Quick A: With what energy source would you replace the AES Cayuga coal electrical facility? This is the question I posed to my “Energy and Mineral Resources of the Earth” class in the 2010 and 2011 fall semesters. In 2010 the class answer was a mix of wind and natural gas in the near term, phasing into nuclear in the longer term. In 2011 the class recommended half wind and half coal for now and nuclear in the longer term. They felt shale gas is currently so contentious that, as a practical matter natural gas is off the option table. The land needed for wind and solar is substantial. The land requirement of the various options for replacing the 350 MW AES facility are summarized here and the 2010 class recommendations here. The detailed reports by the wind, solar, nuclear, and natural gas 2010 groups are at these links. The 2011 class built on the work of the previous class and assembled a great deal of web material that can be readily accessed by the links they provide. They considered pipelines, road damage, water contamination, wildlife fragmentation, and managing the intermittency of wind, recommending compressed air storage as the best option for our area. A summary with links to the reports of the 2011 class and their extensive references is here.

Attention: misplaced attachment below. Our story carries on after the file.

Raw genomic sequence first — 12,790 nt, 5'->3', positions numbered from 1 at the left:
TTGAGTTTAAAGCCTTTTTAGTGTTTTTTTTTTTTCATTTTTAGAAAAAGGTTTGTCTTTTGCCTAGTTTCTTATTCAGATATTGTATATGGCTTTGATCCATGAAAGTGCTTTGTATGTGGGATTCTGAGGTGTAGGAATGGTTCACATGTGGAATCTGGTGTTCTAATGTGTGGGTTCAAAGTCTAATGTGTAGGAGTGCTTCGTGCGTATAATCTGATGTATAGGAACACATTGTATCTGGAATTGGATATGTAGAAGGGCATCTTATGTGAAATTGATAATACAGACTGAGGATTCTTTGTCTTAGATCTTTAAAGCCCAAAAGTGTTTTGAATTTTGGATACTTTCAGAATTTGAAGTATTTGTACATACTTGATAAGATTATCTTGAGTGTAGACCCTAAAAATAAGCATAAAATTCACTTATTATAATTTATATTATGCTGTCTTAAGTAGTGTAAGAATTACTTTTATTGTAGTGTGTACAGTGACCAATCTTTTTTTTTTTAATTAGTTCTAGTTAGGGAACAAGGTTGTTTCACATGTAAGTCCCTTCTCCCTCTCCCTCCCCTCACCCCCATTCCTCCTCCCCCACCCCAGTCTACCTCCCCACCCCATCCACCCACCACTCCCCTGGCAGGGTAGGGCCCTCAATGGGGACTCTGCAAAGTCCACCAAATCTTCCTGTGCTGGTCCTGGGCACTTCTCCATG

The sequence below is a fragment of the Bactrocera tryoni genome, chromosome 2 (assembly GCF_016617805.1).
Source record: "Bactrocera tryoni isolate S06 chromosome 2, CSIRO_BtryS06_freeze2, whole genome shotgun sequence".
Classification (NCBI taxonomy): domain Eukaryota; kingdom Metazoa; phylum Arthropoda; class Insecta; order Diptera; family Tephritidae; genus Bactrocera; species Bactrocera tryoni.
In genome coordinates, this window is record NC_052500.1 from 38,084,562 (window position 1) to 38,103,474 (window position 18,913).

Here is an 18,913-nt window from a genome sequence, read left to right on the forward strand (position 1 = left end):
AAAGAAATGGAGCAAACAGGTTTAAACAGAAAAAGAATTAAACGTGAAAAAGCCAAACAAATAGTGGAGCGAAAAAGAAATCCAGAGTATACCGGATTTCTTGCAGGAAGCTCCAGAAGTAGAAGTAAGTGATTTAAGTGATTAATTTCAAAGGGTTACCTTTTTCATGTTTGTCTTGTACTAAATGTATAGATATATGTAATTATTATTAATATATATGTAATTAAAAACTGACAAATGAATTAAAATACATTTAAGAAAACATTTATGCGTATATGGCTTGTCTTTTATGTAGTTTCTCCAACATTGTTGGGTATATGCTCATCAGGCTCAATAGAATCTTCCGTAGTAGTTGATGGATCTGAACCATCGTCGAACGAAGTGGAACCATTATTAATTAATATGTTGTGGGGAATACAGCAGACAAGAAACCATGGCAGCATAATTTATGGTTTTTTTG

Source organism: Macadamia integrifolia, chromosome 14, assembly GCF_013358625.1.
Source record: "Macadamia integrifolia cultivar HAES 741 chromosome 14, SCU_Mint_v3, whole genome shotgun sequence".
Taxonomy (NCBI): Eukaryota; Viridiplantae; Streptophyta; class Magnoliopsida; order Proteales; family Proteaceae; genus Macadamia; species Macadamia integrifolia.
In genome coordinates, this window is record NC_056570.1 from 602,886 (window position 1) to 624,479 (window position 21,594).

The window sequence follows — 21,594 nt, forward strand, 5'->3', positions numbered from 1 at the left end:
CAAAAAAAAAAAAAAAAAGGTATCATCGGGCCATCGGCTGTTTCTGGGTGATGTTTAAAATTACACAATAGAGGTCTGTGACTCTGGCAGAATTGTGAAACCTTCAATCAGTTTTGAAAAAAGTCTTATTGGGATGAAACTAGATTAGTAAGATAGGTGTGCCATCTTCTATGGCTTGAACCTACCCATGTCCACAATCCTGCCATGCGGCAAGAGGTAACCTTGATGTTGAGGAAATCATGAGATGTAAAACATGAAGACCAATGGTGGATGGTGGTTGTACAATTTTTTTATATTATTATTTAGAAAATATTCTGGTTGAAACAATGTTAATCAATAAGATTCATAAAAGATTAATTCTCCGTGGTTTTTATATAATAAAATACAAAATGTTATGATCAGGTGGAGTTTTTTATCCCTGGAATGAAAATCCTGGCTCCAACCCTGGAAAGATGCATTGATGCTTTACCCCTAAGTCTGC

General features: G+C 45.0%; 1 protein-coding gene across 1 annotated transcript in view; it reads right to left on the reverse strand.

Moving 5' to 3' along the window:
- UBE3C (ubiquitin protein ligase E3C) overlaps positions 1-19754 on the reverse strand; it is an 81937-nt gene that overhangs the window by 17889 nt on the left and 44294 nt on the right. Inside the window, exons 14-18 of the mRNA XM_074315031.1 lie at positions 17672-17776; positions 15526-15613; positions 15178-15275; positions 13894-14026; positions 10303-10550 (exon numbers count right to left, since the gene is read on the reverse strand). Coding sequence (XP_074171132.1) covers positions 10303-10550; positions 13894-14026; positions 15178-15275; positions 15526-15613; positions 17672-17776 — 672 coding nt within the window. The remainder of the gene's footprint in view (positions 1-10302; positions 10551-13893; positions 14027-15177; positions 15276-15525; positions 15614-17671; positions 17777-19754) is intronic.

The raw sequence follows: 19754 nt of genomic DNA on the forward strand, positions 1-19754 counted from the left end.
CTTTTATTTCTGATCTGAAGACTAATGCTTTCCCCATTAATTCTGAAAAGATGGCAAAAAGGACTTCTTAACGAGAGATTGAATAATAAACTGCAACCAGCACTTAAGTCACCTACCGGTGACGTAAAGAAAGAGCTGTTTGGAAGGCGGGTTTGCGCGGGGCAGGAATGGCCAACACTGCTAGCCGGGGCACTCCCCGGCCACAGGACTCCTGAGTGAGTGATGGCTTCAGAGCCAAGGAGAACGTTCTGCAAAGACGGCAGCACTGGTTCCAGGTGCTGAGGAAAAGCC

The viability of coal as an energy source was not addressed by the students, but depends (in the climate context) on being able to sequester the CO2 generated. Sequestration will require a large subsurface volume of porous sandstone, and the risk of escape of the CO2, which is deadly in high concentrations, will be of public concern. Some elaboration is given here.
12. Has there been gas drilling or production in Tompkins County before?
Yes. New York State has a long history of gas production. William Hart dug a 27 ft deep pit to collect gas for his store in Fredonia in 1821 (38 years before the Drake well in Pennsylvania). Gas drilling began in Tompkins county in 1888. New York State Department of Environmental Conservation documents show that about 100 gas, brine (and two geothermal) wells have been drilled in Tompkins County since then. Tompkins County had commercial gas production in the 40’s. About 100 gas wells were drilled in Tompkins County starting in 1888. A July 31, 2012 Guest Viewpoint column in the Ithaca Journal details this history. Supporting scanned material supplements the DEC data base.